This is where fear lurks. Not in the dark alleys of big cities. Not in the slow and deliberate crawl of a hairy tarantula. Not in the blood-curdling screams of teenagers chased by a madman with a chainsaw.
No, University of Iowa researchers have discovered that fear lies within a small, almond-shaped region of the human brain. That adrenaline rush, a dry mouth, a racing heart, a scream-these reactions and more depend on this little control center called the amygdala.
Late last year, the researchers announced the conclusion of a breakthrough study: that the amygdala is indeed responsible for why we feel afraid when threatened-and knowing this has important implications for people who suffer from anxiety problems such as post-traumatic stress disorder (PTSD). The findings, which appeared in the December 16 issue of Current Biology, sparked a tidal wave of national media interest. The researchers based their study on the behaviors of a woman who suffers from a rare genetic disease that damaged her amygdala.
When confronted with certain stimuli-such as one of the world's scariest haunted houses, snakes, spiders, horror films such as The Shining, and questions about past traumas-she exhibited no fear whatsoever. When asked questions about events that actually endangered her life, including an incident in a park where a man held a knife to her throat, the 44-year-old mother-of-three proved unafraid.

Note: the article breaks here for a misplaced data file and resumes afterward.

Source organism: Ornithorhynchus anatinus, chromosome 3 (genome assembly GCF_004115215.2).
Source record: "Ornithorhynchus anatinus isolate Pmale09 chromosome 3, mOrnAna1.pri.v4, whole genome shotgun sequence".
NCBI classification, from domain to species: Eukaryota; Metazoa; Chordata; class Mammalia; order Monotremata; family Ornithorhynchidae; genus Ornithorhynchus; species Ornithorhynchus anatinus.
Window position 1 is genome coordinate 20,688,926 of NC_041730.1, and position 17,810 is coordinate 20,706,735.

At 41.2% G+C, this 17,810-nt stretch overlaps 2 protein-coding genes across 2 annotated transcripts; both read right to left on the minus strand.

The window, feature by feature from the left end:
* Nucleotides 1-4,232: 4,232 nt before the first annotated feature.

Lead study author Justin Feinstein, a UI doctoral student studying clinical neuropsychology, says that somehow subduing the amygdala could help treat people with PTSD, a disorder that impacts more than 7.7 million Americans.
"Their lives are marred by fear, and they are oftentimes unable even to leave their home due to the ever-present feeling of danger," says Feinstein, whose current treatment options for soldiers returning home from Iraq and Afghanistan are psychotherapy and medications. "In striking contrast, the patient in this study is immune to these states of fear and shows no symptoms of post-traumatic stress. The horrors of life are unable to penetrate her emotional core."
Feinstein was able to access this unique patient for his groundbreaking study because the UI Department of Neurology houses the world's largest research registry of neurological patients with focal brain damage.
While past studies have proven the amygdala sparks fear responses in animals, this is the first study to determine that it does the same in humans. Feinstein noted that the patient is able to experience other emotions, such as happiness and sadness, lending further evidence that the amygdala specializes in processing fear.
Even though it can be crippling, fear is a basic survival mechanism. Particularly interesting for the researchers was the way the woman showed no fear toward snakes and spiders, although she admitted disliking the creatures. Overwhelmed by curiosity, she compulsively reached out to touch them at a pet store, including ones that caretakers warned might bite her. When the knife man beckoned her 15 years ago, she went without hesitation, despite being alone in the dark park.
"Without our amygdala, the alarm in our brain that pushes us to avoid danger is missing," Feinstein says. "The patient approaches the very things she should be avoiding. It is quite remarkable that she is still alive."